Is red wine good for my heart…or not? From wellness experts to media outlets, many talk about the health benefits of consuming red wine, claiming the heart benefits of it. But, science has shown us that alcohol consumption is detrimental to our health by increasing risks to particular diseases like coronary heart disease and liver disease. So, what’s the verdict?
Is Red Wine Good For My Heart? What Is Resveratrol?
Red wine may be cardioprotective because it contains some amount of resveratrol and antioxidants. Resveratrol, a natural phenol, can lower blood pressure and body fat. Also, red wine contains some anti-inflammatory and anti-thrombotic agents. Anti-thrombotic agents prevent blood clots. However, despite the possible health benefits that red wine may have, the amount of resveratrol, antioxidants, and anti-inflammatory and anti-thrombotic agents varies quite a lot between different red wine brands, and are not present in sufficient quantities to be considered health supplements.
While red wine may have some cardioprotective components, studies have shown that many are drinking much more than recommended, and this has an increased mortality attributed to it. Currently, it is estimated that around 37 million US adults excessively intake alcohol, and binge drink an average of 7 drinks on an occasion. As a result, there is a higher mortality rate from excessive alcohol consumption with an estimated 95,000 deaths a year in the United States. (1)
What Is The French Paradox?
The idea that there may be health benefits from consuming red wine originates from an observation made about heart disease rates in France. Despite a relatively high consumption of saturated fat and use of cigarettes, there seemed to be a relatively low mortality rate of heart disease. This became known as the French Paradox (2). It was thought that the lower risk of heart disease was from the French people’s relatively high intake of red wine, which was thought to have some protective effects. There still is a lack of consensus on the validity of this theory, which became known as the French Paradox.
Alcohol And Heart Disease
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There are several epidemiologic studies that look into the relationship between alcohol intake and heart disease and some have found that there may be some benefits associated with low to moderate alcohol intake. Studies have found that a J-shaped curve modeled the relationship between alcohol intake and heart disease. As suggested from its name, the curve follows a pattern in the shape of the letter J, dipping at the lowest point of the curve. This point is also known as a “sweet spot” where a light-moderate alcohol intake is associated with the lowest mortality rate (3). However, it is crucial to acknowledge that there has been no randomized controlled trial data that tests for red wine’s role in cardioprotection.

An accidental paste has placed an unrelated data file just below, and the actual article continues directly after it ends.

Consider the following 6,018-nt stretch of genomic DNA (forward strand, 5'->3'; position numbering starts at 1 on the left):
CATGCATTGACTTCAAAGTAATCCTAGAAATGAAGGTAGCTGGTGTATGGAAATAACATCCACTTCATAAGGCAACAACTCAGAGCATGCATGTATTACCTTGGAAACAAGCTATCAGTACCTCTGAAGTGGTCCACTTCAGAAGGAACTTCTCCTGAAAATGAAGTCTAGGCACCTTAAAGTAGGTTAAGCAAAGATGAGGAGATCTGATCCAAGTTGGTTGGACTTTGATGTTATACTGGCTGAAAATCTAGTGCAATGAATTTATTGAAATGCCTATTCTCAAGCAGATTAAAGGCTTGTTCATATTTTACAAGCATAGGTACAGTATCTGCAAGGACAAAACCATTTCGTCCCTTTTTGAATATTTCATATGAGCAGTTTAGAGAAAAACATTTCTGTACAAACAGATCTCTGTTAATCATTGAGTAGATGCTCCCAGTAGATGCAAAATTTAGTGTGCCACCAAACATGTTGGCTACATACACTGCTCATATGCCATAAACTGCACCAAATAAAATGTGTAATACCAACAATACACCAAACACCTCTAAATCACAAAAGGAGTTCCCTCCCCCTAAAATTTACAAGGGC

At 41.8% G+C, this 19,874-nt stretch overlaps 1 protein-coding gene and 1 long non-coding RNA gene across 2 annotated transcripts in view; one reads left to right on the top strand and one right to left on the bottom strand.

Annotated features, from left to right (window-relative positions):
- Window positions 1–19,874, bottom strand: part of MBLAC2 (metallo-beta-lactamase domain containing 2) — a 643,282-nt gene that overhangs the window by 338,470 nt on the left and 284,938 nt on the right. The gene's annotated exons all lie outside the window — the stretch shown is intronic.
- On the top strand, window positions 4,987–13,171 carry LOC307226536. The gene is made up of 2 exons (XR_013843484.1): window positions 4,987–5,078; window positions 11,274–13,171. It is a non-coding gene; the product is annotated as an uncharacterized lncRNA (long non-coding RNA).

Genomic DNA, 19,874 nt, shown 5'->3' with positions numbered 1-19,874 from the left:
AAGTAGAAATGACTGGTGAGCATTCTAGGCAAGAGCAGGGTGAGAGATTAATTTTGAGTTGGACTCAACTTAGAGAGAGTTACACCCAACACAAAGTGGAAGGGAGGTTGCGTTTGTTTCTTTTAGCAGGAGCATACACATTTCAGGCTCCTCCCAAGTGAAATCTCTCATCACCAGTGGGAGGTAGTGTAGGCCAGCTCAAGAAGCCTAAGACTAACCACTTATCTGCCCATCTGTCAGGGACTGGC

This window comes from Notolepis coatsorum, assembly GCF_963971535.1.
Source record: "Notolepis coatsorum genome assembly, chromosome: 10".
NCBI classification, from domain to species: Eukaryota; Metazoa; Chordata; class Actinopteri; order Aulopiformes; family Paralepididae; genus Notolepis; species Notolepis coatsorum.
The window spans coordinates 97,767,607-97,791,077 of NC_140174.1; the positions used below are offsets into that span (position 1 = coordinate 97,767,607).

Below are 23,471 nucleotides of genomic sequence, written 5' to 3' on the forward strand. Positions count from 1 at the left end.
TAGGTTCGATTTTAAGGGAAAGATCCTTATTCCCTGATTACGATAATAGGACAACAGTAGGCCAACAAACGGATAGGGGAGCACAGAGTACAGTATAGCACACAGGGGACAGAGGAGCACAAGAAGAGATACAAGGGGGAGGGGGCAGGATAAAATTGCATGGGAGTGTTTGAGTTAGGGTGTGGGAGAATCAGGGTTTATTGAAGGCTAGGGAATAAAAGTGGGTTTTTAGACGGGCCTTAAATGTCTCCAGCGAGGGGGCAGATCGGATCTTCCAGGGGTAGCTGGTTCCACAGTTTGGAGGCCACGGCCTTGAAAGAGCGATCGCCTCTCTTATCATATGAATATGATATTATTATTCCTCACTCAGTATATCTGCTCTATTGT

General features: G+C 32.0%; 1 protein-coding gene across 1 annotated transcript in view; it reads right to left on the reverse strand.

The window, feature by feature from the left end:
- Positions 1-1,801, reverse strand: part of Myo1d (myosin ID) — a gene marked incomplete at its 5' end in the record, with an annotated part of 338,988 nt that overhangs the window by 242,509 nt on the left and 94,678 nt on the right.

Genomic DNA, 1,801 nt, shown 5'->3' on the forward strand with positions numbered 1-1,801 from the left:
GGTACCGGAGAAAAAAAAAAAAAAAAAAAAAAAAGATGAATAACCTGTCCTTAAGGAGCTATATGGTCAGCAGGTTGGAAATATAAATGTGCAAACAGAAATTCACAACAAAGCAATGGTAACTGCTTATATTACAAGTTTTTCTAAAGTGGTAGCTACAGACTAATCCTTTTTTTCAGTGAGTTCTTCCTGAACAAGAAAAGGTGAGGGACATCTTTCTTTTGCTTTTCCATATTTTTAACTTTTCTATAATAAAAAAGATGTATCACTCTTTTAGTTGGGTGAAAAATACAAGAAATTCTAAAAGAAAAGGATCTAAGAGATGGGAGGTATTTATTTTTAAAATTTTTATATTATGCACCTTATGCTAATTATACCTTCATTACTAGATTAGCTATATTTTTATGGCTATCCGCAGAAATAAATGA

So, Is Red Wine Good For You?
So should you drink alcohol, and specifically red wine to protect your heart? In the context of a healthy diet, occasional moderate wine intake may be reasonable. “Moderate consumption” is very important here, and may be a lot less than most of us are used to. As defined by the Dietary Guidelines for Americans, 2020-2025 edition, one alcoholic drink consists of 14 grams (0.6 fl. oz) of pure alcohol with 5 fluid ounces of wine equivalent to one drink. Moderate alcohol consumption is defined as no more than 1 drink per day for a woman (4).
It is also important to avoid binge drinking, which is defined as consuming 4 or more alcoholic drinks at a time for a woman (4). Binge drinking has many adverse effects on health and can be a sign of alcohol addiction.
Do you enjoy a glass of wine or a great cocktail every now and then? Great, be sure to enjoy responsibly and drink in moderation. On the other hand, if you don’t particularly enjoy wine or other types of alcohol, there is no solid evidence you should start drinking for the prevention of heart disease. Also, remember that the possible heart benefits from alcohol consumption must be balanced out with other well-established health risks of alcohol consumption like liver disease and breast cancer in women. While occasional moderate wine intake is probably ok if it is something you enjoy, eating a healthy diet and getting regular exercise are the best practices for cardioprotection and good heart health.
- “Excessive Alcohol Use.” Centers for Disease Control and Prevention, Centers for Disease Control and Prevention, 21 Sept. 2020.
- Renaud S, de Lorgeril M. Wine, alcohol, platelets, and the French paradox for coronary heart disease. Lancet. 1992 Jun 20;339(8808):1523-6. doi: 10.1016/0140-6736(92)91277-f. PMID: 1351198.
- Shaper AG, Wannamethee SG. The J-shaped curve and changes in drinking habit. Novartis Found Symp. 1998;216:173-88; discussion 188-92. doi: 10.1002/9780470515549.ch11. PMID: 9949793.
- U.S. Department of Agriculture and U.S. Department of Health and Human Services. Dietary Guidelines for Americans, 2020-2025. 9th Edition. December 2020. DietaryGuidelines.gov.
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